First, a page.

The Best (and Easiest) Spittlebug Treatment

Noticed frothy looking "spit" foam on your plants? You've got spittlebugs! Learn a simple spittlebug treatment that will get rid of these garden pests.

As a horticulturist, I am often faced with questions from people about some strange things that they observe on their plants. One common question is about spittlebug foam. Gardeners wonder what these bugs are and how to get rid of them. The good news is, there’s an easy solution and it doesn’t involve pesticides.

Noelle Johnson

One of the most interesting symptoms are what look like ‘gobs of spit bubbles’ on their plants.  Now, it isn’t caused by someone actually ‘spitting’ on their plants. Rather the culprit is a garden pest commonly referred to as a spittlebug or froghopper.

Spittlebugs are sucking insects that appear in spring, usually in humid climates (although I have seen my share in the desert, where I live). In their immature stage, spittlebugs attach themselves to a plant and secrete a frothy liquid to help protect themselves from the sun and other predators (such as birds) while feeding. I often find them feeding on rosemary and occasionally on salvia, but they like all types of plants including wildflowers, trees and grass.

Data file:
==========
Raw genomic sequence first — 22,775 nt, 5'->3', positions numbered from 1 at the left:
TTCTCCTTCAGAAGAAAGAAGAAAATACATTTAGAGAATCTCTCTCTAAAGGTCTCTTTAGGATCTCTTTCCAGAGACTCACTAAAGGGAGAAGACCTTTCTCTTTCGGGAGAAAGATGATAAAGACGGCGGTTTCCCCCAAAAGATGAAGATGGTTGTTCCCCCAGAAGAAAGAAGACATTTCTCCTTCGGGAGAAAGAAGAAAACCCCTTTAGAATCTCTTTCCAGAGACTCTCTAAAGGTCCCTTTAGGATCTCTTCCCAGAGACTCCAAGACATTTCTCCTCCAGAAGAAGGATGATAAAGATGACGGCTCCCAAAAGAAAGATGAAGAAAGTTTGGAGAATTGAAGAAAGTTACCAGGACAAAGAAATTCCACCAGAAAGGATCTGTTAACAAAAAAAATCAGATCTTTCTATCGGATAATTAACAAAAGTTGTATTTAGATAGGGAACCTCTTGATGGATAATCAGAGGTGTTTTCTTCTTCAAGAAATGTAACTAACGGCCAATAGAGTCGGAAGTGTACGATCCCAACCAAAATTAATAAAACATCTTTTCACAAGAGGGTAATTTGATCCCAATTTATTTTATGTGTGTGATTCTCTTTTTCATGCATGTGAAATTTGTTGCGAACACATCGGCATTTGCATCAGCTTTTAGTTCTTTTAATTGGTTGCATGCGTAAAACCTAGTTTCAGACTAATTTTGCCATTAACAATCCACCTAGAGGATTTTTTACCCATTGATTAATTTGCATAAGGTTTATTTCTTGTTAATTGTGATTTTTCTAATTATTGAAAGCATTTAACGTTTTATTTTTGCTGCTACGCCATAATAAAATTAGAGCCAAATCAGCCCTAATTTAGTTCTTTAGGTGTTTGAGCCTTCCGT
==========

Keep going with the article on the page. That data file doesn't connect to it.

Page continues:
Check out 10 natural ways to eliminate garden insect pests.

A cute Common Froghopper (Philaenus spumarius) also called spittlebug or cuckoo spit insect on the stem of a plant with its spittle, which acts as protection for this bug.sandra standbridge/Getty Images
A spittlebug insect on the stem of a plant. The spittle bubbles acts as protection for this bug.

How to Get Rid of a Spittlebug

The good news is that if you are going to have an insect problem, a spittlebug isn’t all that bad.  First of all, it doesn’t do much damage to the plant. So in most cases, if you do nothing your plant will probably be just fine.

But, if you really don’t like seeing small gobs of ‘spit’ on your plant, there is an easy treatment. All you need is to spray the spit and bugs off with a strong jet of water from your hose.  This separates the a spittlebug from your plant and ‘washes’ off their frothy covering. This is bad news for the bugs, because they are now visible to birds who find them delicious.

Next, discover 4 beneficial insects you want to see in your garden.

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Noelle Johnson
Noelle Johnson is a horticulturist and certified arborist who lives and gardens in the desert Southwest. When she is not writing or helping other people with their gardens, you can find her growing fruits and vegetables, and planting flowering shrubs and maybe a cactus or two.